Morning Coffee with Mark Whelan: Do the Padres Still Have a Shot at the Playoffs?


Call me crazy. But I think the Padres still have a shot at the playoffs this year.

They’ve won four straight games. They’ve got a little momentum going. They’re starting a 3-games series tonight against the Giants, who are 5-17 in their last 22 games. San Fran has the worst record in baseball since June 9. And Odrisamer Despaigne and Jesse Hahn are pitching in this series. In the other game, the Padres are going up against Matt Cain, who has only won one game all year. So if they can sweep this series, then they are looking at 7 straight wins, and only six games under .500.

Then the Friars go on the road to Coors Field to play the Rockies. If any team is colder than the Giants, it’s the Rockies. They’re 2-14 over their last 16 games. They’ve given up 113 runs in those 16 games, an average of over 7 runs a game. And while they’ve had the best offense in baseball this year, they have cooled off considerably, scoring only 27 runs in their last 7 games, and 10 of those came in a single game. In the second game of that series, the Padres will face Jair Jurrjens. You read that right. The same Jair Jurrjens who used to be good, then was so bad, that he was out of baseball two years after putting up a 2.96 ERA in 2011. The Reds finally took a chance and signed him to a minor league contract, then traded him this week to the Rockies for a non-prospect first baseman. The point is, that’s how bad Colorado’s pitching is right now. It is as bad as the Padres’ offense has been. But the Padres have been finding a way to win lately, while Colorado is swooning. So the Pads take two of three in this series.

The final series before the All-Star Break is the Dodgers on the road. Hahn, Ian Kennedy and Tyson Ross going against Haren, Beckett, and Ryu. Tough series. But the team is on a high, winning 9 of their last 10, and they’ll manage to win two games in this series, too.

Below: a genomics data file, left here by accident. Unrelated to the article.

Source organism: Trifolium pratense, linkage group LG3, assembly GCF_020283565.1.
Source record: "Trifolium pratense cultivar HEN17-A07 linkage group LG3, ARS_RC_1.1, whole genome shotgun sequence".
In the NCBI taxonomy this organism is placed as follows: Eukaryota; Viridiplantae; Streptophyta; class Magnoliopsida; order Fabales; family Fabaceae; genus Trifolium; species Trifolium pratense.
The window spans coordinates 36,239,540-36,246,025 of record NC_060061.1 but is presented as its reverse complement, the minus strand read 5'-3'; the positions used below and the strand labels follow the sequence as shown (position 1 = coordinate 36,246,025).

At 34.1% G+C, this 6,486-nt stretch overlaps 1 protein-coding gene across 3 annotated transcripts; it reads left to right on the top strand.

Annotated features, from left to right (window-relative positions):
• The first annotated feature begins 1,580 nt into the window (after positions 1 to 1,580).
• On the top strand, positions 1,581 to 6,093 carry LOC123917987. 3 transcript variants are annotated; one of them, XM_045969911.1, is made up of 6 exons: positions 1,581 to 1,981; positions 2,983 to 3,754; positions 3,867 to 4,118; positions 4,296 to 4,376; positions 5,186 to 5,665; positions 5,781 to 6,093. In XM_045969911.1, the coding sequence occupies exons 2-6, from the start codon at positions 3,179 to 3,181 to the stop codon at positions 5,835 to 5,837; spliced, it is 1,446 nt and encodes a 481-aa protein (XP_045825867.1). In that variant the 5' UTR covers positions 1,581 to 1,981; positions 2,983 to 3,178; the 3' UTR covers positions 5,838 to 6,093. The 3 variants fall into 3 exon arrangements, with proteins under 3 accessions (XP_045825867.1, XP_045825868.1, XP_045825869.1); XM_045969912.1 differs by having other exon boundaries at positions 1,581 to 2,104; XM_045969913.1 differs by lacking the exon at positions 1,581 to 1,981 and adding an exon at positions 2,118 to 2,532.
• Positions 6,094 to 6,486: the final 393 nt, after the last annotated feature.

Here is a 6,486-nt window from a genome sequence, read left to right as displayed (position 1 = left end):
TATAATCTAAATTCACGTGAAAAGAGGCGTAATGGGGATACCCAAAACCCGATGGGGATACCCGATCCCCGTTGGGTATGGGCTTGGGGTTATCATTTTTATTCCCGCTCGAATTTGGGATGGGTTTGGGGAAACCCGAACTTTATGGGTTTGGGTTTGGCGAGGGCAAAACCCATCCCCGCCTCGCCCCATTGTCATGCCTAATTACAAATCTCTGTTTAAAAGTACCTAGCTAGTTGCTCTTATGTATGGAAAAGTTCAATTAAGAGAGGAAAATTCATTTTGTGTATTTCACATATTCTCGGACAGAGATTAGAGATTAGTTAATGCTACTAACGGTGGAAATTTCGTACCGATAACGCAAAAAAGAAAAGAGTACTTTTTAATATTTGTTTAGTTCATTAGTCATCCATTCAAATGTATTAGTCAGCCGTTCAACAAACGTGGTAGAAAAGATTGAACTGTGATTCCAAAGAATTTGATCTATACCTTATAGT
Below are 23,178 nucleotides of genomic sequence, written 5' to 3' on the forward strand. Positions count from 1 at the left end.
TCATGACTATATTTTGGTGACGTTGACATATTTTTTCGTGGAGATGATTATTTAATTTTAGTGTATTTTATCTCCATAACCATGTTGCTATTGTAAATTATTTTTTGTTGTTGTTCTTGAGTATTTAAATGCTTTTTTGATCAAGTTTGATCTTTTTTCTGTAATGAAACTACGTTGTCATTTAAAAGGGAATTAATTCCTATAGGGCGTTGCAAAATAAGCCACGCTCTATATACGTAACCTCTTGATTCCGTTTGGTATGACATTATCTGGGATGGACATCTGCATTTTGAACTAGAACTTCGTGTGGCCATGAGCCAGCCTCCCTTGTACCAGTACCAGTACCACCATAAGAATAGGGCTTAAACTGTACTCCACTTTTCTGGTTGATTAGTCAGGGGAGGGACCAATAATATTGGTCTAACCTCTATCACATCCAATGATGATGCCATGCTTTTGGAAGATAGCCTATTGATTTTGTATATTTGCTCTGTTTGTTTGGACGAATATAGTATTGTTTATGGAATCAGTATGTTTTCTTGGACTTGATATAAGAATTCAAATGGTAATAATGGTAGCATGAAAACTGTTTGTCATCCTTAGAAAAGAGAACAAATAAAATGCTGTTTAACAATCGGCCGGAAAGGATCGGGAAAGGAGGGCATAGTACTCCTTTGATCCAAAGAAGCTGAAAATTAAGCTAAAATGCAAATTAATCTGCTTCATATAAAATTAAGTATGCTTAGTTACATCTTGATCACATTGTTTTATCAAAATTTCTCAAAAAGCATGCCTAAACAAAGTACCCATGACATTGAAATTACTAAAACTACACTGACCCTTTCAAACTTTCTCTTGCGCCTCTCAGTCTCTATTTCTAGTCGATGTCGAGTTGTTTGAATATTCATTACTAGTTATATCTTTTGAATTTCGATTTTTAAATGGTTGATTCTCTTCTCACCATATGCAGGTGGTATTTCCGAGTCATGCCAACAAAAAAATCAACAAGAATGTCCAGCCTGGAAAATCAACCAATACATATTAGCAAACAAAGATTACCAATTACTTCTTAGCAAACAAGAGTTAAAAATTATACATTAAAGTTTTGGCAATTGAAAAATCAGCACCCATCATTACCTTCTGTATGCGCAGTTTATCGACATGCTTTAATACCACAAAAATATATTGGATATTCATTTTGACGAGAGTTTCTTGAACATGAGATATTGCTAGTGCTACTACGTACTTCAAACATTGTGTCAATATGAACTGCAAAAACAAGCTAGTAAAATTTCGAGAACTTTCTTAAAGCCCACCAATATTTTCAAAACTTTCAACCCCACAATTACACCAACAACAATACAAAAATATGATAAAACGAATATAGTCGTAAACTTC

So now they’re sitting at the All-Star break with a 45-49 record, in third place, 6 or 7 games back in the division. Andrew Cashner comes back after the break, Eric Stults is out of the rotation, and now they’re heading into the second half with a rotation of Cashner, Ross, Hahn, Kennedy, and Despaigne. I like our odds against any team with that rotation.

The first two series after the break are against the Mets and Cubs, two teams with worse records than San Diego. 5-1 against those patsies, and they’re at .500 with 50 wins and 50 losses. The surge has the front office reconsidering the fire sale, and instead only a few key trades are made – Chase Headley goes to the Yankees for Kelly Johnson, who flourishes in his return to the NL West, and adds some much needed left-handed pop to the lineup. Everth Cabrera is traded to the Orioles, who have a complete lack of speed, for J.J. Hardy, who steps into the fifth spot in the order and gives San Diego some of that 25-homer power he’s known for.

Carlos Quentin, who hit six homers in the final nine games before the break, goes to Kansas City for raw but tremendously talented Single-A OF prospect Bubba Starling. Tommy Medica tears it up as the left fielder, and somehow, some way, the other hitters actually start to return to their career levels. Granted, they’re not the Big Red Machine, but with the pitching staff, they don’t have to be.

Jedd Gyorko gets the boot off, and we find out it was the plantar fasciitis holding him back all year. He slides into the cleanup spot, and finishes with 20 bombs over the last 62 games. The Padres go 38-24 over the final 62 games, finish at 88-74, and grab the fifth and final playoff spot.

It’s as easy as that.